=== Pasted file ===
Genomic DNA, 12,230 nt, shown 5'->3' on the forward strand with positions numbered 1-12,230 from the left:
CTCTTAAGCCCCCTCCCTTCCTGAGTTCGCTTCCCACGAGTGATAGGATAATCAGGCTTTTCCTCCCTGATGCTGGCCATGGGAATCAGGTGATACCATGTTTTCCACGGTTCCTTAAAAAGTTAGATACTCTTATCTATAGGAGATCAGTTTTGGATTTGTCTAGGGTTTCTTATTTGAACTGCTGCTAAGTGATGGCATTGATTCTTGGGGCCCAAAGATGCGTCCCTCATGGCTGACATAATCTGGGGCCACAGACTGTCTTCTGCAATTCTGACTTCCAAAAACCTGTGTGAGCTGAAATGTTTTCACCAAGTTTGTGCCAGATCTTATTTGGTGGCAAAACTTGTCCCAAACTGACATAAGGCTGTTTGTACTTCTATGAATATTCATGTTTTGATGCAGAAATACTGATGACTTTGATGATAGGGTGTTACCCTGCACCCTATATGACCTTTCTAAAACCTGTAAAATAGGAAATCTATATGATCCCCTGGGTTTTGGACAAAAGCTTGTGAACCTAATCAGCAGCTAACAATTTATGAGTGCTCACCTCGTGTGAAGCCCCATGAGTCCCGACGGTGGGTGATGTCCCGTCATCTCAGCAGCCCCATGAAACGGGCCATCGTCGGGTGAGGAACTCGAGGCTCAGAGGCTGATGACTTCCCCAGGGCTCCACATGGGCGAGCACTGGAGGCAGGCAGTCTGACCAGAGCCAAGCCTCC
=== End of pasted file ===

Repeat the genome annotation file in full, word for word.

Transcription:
Genomic DNA, 12,230 nt, shown 5'->3' on the forward strand with positions numbered 1-12,230 from the left:
CTCTTAAGCCCCCTCCCTTCCTGAGTTCGCTTCCCACGAGTGATAGGATAATCAGGCTTTTCCTCCCTGATGCTGGCCATGGGAATCAGGTGATACCATGTTTTCCACGGTTCCTTAAAAAGTTAGATACTCTTATCTATAGGAGATCAGTTTTGGATTTGTCTAGGGTTTCTTATTTGAACTGCTGCTAAGTGATGGCATTGATTCTTGGGGCCCAAAGATGCGTCCCTCATGGCTGACATAATCTGGGGCCACAGACTGTCTTCTGCAATTCTGACTTCCAAAAACCTGTGTGAGCTGAAATGTTTTCACCAAGTTTGTGCCAGATCTTATTTGGTGGCAAAACTTGTCCCAAACTGACATAAGGCTGTTTGTACTTCTATGAATATTCATGTTTTGATGCAGAAATACTGATGACTTTGATGATAGGGTGTTACCCTGCACCCTATATGACCTTTCTAAAACCTGTAAAATAGGAAATCTATATGATCCCCTGGGTTTTGGACAAAAGCTTGTGAACCTAATCAGCAGCTAACAATTTATGAGTGCTCACCTCGTGTGAAGCCCCATGAGTCCCGACGGTGGGTGATGTCCCGTCATCTCAGCAGCCCCATGAAACGGGCCATCGTCGGGTGAGGAACTCGAGGCTCAGAGGCTGATGACTTCCCCAGGGCTCCACATGGGCGAGCACTGGAGGCAGGCAGTCTGACCAGAGCCAAGCCTCC